She’s brought high glamour to Heaven and she’ll stay ’til the barman calls time. Then she’ll hail a warm cloud, slip softly out – she was never that good at goodbyes.
I do know that she owned a quirky collection of CDs. They were all Jeni & Billy and Jeni Hankins records. She once said to me that she didn’t need to listen to anything else.
When she was in the hospital with cancer at the end, she’d lost her son and her mother just months before. She was a strong person having lost her husband to a long illness, and having pulled her son from the grip of addiction over and over again. But she was getting tired and her body was letting go. She lay in the hospital with Covid restrictions leaving her often alone despite how much her steadfast and ever-patient sister wanted to be physically there for her at the end.
Did she know how she had woven her magic around me for years? I always tried to tell her – to look at her in the eye and say so – but she had no time for compliments. She just laughed and flitted away.
She just laughed and flitted away.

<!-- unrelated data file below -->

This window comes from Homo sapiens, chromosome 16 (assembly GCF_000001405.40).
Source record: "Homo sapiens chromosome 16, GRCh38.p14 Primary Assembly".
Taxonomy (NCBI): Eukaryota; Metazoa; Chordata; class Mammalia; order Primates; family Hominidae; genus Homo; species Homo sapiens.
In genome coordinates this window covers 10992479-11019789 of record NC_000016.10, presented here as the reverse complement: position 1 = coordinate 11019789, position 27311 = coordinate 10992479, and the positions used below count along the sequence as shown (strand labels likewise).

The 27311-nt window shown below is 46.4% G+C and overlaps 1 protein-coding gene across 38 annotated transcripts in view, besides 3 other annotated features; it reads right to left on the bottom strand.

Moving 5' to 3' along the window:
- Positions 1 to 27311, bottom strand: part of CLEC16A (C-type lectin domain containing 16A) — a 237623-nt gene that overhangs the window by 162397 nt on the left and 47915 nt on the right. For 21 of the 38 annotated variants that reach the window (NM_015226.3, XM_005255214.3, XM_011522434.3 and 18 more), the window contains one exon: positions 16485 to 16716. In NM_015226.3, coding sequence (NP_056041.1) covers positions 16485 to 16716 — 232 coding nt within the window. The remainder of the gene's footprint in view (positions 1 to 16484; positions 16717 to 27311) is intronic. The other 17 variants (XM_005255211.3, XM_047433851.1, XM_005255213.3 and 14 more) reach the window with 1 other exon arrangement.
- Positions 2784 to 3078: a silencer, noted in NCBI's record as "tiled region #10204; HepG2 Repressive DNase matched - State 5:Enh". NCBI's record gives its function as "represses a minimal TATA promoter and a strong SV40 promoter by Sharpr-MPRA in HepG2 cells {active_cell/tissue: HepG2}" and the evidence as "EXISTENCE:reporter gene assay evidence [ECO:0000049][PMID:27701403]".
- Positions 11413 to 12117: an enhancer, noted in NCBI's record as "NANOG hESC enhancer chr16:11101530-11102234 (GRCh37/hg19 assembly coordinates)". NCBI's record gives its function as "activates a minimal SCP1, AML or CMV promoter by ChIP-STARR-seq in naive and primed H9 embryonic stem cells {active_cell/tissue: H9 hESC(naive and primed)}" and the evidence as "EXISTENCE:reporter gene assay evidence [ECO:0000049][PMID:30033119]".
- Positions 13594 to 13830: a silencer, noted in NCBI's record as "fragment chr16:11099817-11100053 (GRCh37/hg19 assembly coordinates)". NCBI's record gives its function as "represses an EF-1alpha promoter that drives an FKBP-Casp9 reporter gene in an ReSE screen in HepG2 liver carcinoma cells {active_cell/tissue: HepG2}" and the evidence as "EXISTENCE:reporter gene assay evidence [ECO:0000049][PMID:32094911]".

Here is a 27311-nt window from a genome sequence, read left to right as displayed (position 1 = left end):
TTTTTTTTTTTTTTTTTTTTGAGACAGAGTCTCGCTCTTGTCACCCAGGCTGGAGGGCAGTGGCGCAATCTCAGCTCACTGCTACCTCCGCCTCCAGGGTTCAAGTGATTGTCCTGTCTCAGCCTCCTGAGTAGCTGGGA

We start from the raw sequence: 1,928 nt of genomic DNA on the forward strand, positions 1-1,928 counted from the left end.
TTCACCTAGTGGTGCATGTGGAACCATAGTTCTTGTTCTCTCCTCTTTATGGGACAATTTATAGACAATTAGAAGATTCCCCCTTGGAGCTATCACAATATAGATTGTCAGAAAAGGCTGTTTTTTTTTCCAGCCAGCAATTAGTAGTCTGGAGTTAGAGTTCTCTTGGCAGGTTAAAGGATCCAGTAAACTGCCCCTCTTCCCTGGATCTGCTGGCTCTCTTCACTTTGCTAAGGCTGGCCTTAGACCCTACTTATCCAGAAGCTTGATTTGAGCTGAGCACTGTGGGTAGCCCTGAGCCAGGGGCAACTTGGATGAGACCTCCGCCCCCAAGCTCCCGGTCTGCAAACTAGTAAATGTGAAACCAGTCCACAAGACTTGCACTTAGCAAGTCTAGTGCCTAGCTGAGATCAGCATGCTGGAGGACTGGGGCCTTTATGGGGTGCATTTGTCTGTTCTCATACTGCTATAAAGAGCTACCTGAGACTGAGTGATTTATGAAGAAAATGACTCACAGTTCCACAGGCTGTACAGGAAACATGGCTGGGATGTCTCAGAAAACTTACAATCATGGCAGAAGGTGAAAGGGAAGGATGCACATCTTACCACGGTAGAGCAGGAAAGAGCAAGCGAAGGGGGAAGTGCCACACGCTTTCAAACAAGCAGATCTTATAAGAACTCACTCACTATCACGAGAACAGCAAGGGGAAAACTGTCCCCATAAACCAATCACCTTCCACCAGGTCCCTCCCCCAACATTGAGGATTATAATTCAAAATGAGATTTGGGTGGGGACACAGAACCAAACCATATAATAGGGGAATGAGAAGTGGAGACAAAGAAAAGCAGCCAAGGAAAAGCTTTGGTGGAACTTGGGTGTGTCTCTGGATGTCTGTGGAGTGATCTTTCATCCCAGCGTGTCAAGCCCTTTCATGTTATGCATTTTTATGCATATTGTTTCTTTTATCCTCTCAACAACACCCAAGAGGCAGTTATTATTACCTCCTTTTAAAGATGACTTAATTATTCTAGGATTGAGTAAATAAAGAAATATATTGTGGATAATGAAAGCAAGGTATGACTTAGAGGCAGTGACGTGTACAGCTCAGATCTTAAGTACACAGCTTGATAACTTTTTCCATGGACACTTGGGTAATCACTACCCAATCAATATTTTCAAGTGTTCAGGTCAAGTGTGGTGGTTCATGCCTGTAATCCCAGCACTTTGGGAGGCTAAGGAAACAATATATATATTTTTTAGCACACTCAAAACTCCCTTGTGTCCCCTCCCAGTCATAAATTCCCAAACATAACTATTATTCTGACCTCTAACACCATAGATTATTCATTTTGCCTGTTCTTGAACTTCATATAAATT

Happy Birthday, Corky, from one of your biggest fans, from your Jeni.
Keep the aisles all clear in Heaven. Get ready for thunder and smoke. Take crash positions for Eternity missions. The redhead is headed for Home. Yes, our hearts have been hijacked to Heaven. Negotiations have all broken down. Lord, please hear our prayer, send the girl with red hair – send the Queen of the Pearly Gate Lounge.
Corky, Aunt Edith, and Corky’s son Shad, who was just one month younger than me, three generations of our family, all died in 2020. This letter is dedicated to Sharman, Corky’s sister, and Corky’s nephew Dak who hold the flame and who remember best.
And here’s Corky and her brother Don with their mother Edith back in the 1950s.
Thank you, always, for reading along and for remembering cousin Corky with me. You can hear her song at the top of this letter!
I’m sending you kindness and friendship.
You may have noticed that I haven’t been on tour this year. Personal reasons have lead to my decision not to tour. But I’ve never stopped writing stories and songs. That’s just part of me, always. Thank you for continuing to travel to Jewell Ridge and back in time with me through the magic of the internet. To support my writing, I’d be glad, if you’re not already, if you’d consider becoming a paid subscriber. Should your financial or philosophical circumstances not permit that, write to me for a gift subscription. No questions asked!